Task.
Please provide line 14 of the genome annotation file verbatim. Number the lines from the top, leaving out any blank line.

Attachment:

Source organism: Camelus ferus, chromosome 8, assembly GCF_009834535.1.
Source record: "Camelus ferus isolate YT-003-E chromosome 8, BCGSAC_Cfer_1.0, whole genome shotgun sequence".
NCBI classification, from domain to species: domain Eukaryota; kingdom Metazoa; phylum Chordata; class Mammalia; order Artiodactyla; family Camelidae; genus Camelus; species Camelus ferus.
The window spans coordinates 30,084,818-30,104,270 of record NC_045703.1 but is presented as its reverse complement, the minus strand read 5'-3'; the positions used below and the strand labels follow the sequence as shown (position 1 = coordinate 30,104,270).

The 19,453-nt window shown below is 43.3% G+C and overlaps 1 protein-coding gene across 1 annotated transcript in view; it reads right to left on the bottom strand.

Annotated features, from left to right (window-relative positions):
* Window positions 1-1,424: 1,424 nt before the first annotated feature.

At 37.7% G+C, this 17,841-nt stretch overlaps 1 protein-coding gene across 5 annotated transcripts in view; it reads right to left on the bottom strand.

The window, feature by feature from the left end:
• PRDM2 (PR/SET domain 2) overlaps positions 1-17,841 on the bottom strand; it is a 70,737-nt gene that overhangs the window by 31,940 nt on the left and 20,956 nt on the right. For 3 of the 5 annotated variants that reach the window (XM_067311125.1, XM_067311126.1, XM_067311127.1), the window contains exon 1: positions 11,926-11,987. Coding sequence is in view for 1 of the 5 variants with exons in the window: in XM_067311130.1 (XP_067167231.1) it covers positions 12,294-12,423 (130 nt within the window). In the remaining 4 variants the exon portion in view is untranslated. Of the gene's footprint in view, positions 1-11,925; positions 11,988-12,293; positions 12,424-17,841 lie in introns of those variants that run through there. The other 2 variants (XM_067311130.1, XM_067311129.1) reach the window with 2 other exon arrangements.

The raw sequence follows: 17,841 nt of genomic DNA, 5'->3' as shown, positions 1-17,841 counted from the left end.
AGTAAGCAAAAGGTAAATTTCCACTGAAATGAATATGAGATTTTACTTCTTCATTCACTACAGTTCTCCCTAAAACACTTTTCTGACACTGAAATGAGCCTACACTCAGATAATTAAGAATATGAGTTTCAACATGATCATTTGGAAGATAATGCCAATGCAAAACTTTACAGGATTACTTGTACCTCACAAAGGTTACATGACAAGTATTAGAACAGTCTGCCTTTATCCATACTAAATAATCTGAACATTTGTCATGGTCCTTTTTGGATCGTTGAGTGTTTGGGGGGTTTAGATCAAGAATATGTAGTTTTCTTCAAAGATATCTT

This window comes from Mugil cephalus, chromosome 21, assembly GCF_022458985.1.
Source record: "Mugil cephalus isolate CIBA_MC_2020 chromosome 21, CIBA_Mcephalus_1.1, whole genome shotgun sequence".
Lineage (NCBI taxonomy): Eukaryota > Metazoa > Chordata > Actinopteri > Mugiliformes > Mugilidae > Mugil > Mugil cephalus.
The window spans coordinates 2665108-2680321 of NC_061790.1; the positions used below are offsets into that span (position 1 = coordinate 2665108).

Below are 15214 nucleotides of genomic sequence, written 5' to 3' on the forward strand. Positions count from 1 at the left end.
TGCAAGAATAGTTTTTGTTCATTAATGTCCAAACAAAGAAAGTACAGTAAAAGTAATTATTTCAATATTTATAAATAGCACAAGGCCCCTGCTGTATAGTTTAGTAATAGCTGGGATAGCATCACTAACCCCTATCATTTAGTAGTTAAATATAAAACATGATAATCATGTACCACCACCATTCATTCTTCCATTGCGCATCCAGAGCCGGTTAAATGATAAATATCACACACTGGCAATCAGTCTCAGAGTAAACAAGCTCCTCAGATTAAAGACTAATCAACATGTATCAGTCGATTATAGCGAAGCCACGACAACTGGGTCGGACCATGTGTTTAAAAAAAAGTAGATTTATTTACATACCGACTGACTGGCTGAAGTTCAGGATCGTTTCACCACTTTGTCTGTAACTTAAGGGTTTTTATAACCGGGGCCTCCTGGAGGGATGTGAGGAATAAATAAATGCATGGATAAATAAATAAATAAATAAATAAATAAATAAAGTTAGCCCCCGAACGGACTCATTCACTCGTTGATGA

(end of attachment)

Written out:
Source record: "Mugil cephalus isolate CIBA_MC_2020 chromosome 21, CIBA_Mcephalus_1.1, whole genome shotgun sequence".